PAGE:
Wednesday, March 17, 2010

Whalen's Wanderings

A Personal Challenge with a Global Impact

About two months ago I decided, foolishly, that I wanted to challenge myself to lose weight while saving the environment. Most people would know that I am passionate about environmental sustainability but most would be shocked to hear that I need to lose a few pounds. I didn't want to diet, or change my eating habits, and I didn't just want to hit the gym, so I combined this new weight loss initiative with my passion for the environment. The result is my personal "Green Weight Loss Challenge."

The goal of my challenge is to lose 15lbs while reducing my carbon footprint. To do this I have started walking to work on a regular basis. This reduces the amount of driving I do and thus reduces the amount of carbon I release into the atmosphere. To take this endeavor one step farther I started calculating my carbon credits and comparing that to my weight loss. To be completely honest, it has been a frustrating experience to date. I have lost very little weight over the two months, but I have gained a new respect for those who have battled with their weight for a number of years. My weight issue is not a big one and I truly thought I would easily shed the 15lbs I had set as a goal. Boy was I wrong. On a typical 4day backpacking trip I can lose 5lbs, but after walking to work over 25 times in the last two months, I have only lost 4lbs. It was 6lbs but I gained 2 back somewhere.

Despite the low weight loss number I am happy that I am reducing my carbon footprint. Luckily for me I am not trying to realize any financial gain from carbon credits. I was surprised to learn how much effort I would need to make to simply create one carbon credit, and even more shocked at how little one carbon credit was worth. One carbon credit is one ton of carbon, and it has a trade value of approximately $30. My less than modest car generates approximately 0.237kgC/km (kilograms of Carbon/km) and I walk 4.8km in order to get to work. To date I have walked to work 26 times, a total of 124.8km. This keeps 29.6kgC out of the environment, providing me with a potential financial windfall of $0.89+/-. In order for me to realize 1 carbon credit ($20-$40) I will have to walk to work for about 4 more years and I don't need to tell you what that works out to per hour of walking.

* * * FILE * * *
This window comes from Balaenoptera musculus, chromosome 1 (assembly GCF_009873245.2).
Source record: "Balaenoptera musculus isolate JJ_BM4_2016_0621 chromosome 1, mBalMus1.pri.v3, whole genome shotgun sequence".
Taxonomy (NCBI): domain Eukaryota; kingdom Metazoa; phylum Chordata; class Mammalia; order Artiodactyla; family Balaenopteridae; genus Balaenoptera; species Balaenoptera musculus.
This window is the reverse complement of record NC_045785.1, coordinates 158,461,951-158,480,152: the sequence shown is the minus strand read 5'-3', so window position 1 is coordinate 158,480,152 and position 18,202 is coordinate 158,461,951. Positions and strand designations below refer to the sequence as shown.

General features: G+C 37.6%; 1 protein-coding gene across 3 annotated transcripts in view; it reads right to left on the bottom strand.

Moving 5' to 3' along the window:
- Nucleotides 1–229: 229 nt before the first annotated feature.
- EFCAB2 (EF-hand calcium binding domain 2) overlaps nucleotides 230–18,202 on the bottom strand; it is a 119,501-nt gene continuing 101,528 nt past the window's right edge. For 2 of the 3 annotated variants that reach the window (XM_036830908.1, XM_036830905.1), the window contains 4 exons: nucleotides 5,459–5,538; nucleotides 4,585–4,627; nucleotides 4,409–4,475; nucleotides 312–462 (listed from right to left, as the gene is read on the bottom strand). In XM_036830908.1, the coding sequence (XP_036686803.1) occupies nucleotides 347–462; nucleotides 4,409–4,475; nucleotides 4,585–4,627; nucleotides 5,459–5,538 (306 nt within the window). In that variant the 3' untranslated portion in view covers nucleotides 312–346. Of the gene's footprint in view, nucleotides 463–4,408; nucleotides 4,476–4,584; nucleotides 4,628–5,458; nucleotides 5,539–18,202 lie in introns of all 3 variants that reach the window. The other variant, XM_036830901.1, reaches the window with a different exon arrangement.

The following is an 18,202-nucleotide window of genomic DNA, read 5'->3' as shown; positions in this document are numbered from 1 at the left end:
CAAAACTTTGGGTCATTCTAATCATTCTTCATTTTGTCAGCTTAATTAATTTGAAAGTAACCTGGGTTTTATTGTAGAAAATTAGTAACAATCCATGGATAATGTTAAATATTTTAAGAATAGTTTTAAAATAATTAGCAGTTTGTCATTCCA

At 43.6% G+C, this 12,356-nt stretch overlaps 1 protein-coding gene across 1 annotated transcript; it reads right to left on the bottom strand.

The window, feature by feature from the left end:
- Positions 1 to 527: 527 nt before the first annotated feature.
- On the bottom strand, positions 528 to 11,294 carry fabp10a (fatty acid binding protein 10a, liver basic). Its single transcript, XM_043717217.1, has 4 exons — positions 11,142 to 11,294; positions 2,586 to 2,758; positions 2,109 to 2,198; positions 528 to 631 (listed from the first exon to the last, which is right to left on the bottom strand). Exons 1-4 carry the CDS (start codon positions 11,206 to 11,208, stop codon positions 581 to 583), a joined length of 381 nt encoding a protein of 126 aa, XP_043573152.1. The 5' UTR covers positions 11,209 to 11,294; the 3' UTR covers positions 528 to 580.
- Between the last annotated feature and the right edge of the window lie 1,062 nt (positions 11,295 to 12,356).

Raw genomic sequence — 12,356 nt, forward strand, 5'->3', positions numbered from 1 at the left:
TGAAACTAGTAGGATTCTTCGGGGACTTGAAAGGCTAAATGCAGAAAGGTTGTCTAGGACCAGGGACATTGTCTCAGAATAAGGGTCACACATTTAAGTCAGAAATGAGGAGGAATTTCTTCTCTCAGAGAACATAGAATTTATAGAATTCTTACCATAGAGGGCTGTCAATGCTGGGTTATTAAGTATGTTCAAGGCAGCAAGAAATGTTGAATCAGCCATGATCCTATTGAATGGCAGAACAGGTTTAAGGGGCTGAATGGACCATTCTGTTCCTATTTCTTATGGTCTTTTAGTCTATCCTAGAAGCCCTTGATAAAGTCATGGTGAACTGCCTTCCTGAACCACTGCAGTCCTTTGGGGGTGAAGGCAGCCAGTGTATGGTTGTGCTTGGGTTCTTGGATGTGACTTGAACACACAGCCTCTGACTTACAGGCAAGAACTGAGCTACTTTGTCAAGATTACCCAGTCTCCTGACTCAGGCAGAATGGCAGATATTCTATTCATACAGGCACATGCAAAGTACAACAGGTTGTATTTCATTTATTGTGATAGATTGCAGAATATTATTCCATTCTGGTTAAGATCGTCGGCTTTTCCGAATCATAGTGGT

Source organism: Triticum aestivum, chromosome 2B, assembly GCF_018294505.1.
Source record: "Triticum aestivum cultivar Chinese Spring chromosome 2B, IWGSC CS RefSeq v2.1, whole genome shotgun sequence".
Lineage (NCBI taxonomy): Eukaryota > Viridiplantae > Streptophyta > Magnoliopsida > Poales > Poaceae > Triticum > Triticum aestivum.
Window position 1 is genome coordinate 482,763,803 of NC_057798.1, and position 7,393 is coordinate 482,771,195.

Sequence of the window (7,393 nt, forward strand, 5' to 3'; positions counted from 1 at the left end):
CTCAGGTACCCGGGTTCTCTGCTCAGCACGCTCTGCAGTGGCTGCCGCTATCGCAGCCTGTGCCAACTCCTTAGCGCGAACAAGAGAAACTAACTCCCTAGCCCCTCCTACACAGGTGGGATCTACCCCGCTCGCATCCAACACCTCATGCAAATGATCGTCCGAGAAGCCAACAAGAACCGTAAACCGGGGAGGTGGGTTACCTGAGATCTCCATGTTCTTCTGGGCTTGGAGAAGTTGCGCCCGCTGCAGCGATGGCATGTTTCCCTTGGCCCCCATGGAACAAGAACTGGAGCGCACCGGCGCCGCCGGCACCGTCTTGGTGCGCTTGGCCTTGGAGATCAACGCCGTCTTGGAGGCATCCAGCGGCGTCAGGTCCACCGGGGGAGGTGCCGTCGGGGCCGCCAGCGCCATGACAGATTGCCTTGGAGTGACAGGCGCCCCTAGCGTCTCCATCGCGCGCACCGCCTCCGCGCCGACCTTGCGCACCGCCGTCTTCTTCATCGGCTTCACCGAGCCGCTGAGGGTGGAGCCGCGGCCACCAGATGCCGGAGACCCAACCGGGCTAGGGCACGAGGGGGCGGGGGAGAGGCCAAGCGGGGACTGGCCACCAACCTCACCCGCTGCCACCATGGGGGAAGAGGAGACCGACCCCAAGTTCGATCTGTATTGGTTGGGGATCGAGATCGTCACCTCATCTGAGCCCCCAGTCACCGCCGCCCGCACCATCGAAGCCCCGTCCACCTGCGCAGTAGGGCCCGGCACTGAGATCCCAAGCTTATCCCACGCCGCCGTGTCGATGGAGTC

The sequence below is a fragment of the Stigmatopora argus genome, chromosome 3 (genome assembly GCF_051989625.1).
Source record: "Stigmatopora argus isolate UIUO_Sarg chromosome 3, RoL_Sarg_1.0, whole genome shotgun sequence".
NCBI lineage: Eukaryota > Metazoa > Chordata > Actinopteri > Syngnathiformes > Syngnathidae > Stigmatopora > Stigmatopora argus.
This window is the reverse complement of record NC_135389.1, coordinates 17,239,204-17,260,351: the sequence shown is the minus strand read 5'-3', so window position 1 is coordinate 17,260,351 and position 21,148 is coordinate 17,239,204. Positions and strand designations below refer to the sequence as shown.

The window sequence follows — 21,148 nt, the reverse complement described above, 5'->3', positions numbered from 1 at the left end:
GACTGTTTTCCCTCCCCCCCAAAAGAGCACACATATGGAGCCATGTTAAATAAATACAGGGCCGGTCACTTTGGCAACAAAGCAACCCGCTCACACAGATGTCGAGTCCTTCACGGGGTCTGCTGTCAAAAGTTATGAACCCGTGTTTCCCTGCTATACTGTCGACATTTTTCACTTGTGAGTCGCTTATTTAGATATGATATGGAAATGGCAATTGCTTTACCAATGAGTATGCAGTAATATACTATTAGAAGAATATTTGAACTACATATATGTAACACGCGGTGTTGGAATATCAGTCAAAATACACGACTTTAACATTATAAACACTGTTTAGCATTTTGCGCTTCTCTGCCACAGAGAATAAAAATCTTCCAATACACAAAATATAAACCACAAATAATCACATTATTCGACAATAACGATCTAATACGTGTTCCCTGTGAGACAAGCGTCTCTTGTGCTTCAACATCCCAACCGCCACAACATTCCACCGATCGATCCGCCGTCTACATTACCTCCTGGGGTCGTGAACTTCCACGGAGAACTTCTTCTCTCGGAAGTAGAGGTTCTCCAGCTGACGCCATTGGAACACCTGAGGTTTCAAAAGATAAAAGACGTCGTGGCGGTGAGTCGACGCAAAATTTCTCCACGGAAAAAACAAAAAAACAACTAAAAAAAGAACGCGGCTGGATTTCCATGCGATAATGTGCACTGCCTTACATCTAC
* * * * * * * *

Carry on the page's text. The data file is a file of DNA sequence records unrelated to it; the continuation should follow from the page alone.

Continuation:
For the time being I am entirely content simply walking for my good health while doing my part for the environment. Whether I lose weight or make a fortune matters very little to me. It is interesting though to bring these two topics together and realize how my personal health can also impact the environment. If you are looking to help the environment then you can start by looking after yourself. Until I started this challenge I didn't really see that connection.

Just a reminder that the Kennebecasis Watershed is hosting a presentation by Roberta Clowater from the Canadian Parks and Wilderness Society, NB Chapter, on March 17th from 7-9pm at 1067 Main Street, Sussex Corner. The title of the presentation is "How Can Rivers and Forests Help Us in a Time of Climate Change."

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